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Summary: July 3, 2005 Communion Meditation

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In yesterday’s News-Sun, there was an article on page A9 entitled, “After 35 years in prison, man finds freedom frustrating.”

It was the story of Georgia resident Junior Allen. Allen was arrested, charged, and sentenced 35 years ago for stealing a black-and-white television from an elderly woman in North Carolina. He was 30 at the time. He is now 65 and is struggling to find literally his identity as he has gone back and forth from Georgia to Alabama in search of a birth certificate that would enable him to get a driver’s license and become a productive citizen.

“It’s like I never existed,” Allen says.

229 years ago, a group of men from various backgrounds, were seeking to help a group of colonies find a new identity as a new nation. They were seeking to be free from an oppressive situation. They decided to form a new government and a new nation that would make freedom, in the context of “life, liberty, and the pursuit of happiness” a key value of our existence. This freedom would require sacrifice on the part of those men. Some would serve as soldiers and be captured in battle. Some would give large amounts of their wealth for the cause of freedom and never get it back. Yet, they gave and they served and they put their names on a document that would begin a new chapter in human history.

Their commitment was costly. We are the recipients of their commitments and sacrifice. Have we done justice to their vision and their sacrifice?

We celebrate and give thanks to God for freedom that we enjoy this day and this weekend. However, I remind us that we still must pay the cost of freedom and we must still willingly accept the responsibility of freedom if it is to work the way it was originally intended.

We also on this day remember another freedom, one that I think is far more important than political freedom. (As important as political freedom is today.)

It is a freedom that has existed longer than democracy has existed. It is a freedom that has endured and overcome oppression, torture, death, ridicule, and whole host of other things that cannot snuff it out. It is the freedom from sin! It is spiritual freedom! It is the freedom that Jesus Christ made possible through His death and resurrection! It is forgiveness of all our sins!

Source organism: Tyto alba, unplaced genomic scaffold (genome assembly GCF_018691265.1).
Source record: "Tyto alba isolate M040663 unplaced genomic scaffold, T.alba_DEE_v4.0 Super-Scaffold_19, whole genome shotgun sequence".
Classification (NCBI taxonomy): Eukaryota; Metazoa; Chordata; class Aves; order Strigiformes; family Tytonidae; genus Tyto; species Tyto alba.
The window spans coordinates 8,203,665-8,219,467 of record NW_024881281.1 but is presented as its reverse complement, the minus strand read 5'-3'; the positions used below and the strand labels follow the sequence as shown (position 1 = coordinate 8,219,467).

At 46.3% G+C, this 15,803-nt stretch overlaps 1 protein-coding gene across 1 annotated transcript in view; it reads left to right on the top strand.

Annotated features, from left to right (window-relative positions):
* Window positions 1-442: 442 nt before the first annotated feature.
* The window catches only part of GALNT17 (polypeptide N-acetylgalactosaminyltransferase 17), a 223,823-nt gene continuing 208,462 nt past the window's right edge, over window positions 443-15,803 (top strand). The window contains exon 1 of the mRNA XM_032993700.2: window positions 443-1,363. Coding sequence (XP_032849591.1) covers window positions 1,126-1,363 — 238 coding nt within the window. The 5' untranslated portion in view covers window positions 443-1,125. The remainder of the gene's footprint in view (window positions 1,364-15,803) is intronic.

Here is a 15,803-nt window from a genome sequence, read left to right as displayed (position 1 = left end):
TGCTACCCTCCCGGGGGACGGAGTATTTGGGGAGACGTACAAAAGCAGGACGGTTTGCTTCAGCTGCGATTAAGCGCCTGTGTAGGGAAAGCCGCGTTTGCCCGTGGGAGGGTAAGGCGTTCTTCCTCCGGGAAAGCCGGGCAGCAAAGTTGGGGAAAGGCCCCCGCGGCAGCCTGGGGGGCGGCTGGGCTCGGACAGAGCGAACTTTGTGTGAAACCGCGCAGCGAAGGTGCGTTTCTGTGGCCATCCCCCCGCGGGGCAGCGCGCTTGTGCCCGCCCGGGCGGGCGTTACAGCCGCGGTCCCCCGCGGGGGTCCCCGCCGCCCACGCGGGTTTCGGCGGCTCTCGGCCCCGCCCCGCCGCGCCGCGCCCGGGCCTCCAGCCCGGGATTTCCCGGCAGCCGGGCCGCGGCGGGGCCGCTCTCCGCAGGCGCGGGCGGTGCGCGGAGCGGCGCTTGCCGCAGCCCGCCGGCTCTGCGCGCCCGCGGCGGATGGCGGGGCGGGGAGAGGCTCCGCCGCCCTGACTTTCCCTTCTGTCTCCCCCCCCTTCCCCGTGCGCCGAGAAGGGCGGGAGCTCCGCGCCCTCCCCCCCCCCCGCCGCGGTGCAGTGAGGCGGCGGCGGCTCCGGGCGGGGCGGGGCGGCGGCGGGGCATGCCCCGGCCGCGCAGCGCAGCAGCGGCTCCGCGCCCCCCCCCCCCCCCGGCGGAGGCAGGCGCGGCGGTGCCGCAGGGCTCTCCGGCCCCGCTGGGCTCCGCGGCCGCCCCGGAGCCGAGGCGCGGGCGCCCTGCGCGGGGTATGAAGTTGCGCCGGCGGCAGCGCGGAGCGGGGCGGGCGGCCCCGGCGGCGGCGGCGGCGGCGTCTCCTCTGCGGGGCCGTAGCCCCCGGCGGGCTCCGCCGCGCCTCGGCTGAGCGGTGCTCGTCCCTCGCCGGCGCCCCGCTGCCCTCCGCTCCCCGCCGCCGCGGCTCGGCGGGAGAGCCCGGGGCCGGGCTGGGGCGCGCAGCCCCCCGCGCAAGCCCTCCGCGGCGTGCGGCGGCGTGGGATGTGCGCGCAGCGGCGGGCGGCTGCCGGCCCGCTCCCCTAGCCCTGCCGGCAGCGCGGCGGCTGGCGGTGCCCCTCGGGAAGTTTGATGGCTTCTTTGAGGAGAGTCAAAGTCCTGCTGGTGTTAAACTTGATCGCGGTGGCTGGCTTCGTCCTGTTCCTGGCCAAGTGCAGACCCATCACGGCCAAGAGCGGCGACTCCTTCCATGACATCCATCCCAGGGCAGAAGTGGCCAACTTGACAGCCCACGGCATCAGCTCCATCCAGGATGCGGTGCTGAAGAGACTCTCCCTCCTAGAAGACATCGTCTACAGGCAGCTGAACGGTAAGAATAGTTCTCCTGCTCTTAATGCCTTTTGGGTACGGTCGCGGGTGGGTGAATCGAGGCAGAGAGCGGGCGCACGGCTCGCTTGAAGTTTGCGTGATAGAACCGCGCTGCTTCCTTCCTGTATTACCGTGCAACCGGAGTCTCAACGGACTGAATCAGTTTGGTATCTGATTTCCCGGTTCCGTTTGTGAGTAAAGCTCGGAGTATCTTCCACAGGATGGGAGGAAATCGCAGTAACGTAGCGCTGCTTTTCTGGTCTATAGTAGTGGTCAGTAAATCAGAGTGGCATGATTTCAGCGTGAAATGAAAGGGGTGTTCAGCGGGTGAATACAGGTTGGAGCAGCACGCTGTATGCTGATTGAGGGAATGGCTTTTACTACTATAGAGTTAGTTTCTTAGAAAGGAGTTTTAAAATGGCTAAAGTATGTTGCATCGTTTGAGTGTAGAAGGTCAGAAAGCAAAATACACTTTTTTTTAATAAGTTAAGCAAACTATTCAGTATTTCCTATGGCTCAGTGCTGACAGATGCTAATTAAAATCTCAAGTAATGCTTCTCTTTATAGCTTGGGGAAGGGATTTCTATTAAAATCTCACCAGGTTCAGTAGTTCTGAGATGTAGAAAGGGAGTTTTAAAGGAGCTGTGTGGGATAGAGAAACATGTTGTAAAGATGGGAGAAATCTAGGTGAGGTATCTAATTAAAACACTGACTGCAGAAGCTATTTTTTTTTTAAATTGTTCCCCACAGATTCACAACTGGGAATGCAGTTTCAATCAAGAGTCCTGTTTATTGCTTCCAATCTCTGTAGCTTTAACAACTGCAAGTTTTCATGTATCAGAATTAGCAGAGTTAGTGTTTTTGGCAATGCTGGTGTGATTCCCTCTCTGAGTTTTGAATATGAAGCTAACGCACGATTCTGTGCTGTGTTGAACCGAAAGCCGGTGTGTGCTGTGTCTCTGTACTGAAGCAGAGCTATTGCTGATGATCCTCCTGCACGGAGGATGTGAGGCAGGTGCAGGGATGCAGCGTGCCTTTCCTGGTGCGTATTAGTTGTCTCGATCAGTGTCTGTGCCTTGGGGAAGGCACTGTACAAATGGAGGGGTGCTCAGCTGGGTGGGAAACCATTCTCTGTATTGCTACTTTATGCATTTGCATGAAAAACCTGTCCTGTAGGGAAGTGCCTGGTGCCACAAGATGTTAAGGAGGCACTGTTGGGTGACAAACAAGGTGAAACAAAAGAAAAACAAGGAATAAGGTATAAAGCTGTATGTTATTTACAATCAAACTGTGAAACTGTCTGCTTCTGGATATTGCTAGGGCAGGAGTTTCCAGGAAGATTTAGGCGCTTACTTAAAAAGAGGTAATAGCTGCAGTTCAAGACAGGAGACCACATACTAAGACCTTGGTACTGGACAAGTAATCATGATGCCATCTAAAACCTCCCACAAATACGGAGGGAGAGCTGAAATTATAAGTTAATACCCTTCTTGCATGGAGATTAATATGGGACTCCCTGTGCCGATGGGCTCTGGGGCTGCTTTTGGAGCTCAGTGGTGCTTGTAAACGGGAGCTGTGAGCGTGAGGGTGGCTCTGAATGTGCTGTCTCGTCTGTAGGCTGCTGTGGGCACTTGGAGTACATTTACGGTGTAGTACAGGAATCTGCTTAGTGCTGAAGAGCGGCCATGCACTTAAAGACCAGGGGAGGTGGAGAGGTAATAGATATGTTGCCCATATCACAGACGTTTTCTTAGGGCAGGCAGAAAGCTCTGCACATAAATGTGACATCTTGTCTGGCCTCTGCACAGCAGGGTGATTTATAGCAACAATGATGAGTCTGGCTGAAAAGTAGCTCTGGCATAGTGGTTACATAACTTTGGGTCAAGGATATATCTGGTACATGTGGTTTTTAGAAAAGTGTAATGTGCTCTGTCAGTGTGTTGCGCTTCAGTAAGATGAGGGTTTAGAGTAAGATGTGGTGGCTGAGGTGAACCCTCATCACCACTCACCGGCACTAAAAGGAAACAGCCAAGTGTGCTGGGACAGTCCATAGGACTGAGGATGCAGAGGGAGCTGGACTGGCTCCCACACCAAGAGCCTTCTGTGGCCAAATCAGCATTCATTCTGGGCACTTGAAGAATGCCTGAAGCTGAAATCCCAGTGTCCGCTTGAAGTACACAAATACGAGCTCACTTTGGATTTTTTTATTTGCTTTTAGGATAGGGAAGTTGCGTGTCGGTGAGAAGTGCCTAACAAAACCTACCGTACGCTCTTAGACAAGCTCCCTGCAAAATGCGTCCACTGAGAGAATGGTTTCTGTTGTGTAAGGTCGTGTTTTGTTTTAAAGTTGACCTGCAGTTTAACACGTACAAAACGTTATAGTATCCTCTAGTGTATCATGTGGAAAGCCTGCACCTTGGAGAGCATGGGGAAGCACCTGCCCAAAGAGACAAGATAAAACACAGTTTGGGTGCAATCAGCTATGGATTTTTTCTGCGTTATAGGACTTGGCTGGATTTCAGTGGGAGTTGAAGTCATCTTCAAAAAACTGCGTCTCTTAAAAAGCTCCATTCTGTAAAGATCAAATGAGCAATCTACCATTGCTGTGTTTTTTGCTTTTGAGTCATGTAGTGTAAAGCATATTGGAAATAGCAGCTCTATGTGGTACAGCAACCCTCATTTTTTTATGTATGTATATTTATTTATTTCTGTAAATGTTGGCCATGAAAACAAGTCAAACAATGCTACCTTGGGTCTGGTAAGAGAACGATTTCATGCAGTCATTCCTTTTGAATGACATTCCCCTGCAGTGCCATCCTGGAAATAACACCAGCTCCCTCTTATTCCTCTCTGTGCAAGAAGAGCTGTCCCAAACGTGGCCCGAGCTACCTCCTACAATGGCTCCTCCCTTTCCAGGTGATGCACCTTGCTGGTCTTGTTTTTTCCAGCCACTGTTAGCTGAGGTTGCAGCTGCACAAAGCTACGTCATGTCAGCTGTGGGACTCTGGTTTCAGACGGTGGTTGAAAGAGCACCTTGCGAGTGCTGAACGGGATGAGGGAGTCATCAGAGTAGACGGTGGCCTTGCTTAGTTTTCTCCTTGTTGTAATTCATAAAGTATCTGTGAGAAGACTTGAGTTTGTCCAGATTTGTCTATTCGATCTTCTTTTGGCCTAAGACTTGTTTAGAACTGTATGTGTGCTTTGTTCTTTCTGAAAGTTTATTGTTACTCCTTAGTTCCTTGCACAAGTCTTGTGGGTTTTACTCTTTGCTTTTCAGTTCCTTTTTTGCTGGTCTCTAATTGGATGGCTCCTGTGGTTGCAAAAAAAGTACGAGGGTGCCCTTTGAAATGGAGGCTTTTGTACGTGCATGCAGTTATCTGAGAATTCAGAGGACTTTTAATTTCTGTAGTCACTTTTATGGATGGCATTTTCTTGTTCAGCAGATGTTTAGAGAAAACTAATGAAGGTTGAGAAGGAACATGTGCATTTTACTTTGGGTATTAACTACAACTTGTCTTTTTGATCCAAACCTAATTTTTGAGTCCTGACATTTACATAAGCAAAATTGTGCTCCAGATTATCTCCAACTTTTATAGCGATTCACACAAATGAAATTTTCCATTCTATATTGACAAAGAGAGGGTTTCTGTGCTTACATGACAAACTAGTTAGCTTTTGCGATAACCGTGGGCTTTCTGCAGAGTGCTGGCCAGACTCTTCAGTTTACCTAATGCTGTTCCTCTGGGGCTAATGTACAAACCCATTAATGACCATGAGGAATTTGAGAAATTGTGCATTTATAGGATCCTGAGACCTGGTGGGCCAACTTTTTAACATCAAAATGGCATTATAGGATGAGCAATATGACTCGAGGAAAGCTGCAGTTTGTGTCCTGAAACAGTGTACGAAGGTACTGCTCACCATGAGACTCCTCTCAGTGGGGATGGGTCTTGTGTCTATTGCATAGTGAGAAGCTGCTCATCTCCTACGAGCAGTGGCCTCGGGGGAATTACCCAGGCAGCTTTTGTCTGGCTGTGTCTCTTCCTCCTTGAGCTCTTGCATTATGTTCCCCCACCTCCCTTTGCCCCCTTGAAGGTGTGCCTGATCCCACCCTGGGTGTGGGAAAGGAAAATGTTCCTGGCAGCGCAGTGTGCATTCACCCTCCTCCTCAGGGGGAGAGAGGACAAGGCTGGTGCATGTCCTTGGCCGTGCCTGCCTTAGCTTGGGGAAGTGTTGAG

Our text for this morning reminds us of this freedom. Jesus said to the people who believed in him, “You are truly my people if you keep obeying my teachings. And you will know the truth, and the truth will set you free.”

The truth of which Christ spoke and which God, through divine inspiration that is recorded in the Bible has made clear to humankind, is a liberating truth that those who have heard and responded to by faith has transformed their lives in ways large and small.

Verse 32 reminds us of this liberation. We are also reminded of it in the Gospel stories of Zaccheus, Mary Magdalene, the woman at the well, and elsewhere. They are stories of people who met Jesus, the Messiah, the Savior of humankind, who changed their lives by changing their hearts through love and forgiveness.

God’s truth does set us free! Praise the Lord! We are able to live without guilt and shame. Our past can be dealt with and we can live in the present and future hope that is our through Jesus Christ! Amen? AMEN!

Yet we also need to remember the first half of our text because it provides a framework in which our “freedom” thrives for freedom without boundaries creates anarchy – political and otherwise. One word reminds us of this framework – obedience.

You are truly my disciples says Jesus if you keep obeying my teachings. Salvation freedom continues and deepens as we ‘keep obeying’ what scripture and the Holy Spirit teach us.

Jesus, as the text says, is speaking to those who have already believed in him. However, salvation freedom comes through both belief in Christ and a continuous obedience to His teachings. To say I believe in Jesus is one thing, to live it is another thing. Freedom comes from doing both.

How do we maintain our political freedom? There are several ways we maintain our freedom:

1. By obeying the laws

2. By being responsible citizens

3. By getting involved in our community

4. By voting

5. By serving our country in various ways

How do we maintain our spiritual freedom? There are several ways:

1. Bible study and prayer

2. Church attendance

3. Finding our place of ministry in the church

4. Serving in the community in some way

5. Having an accountability partner

6. Sunday School

7. Paying attention to our emotions

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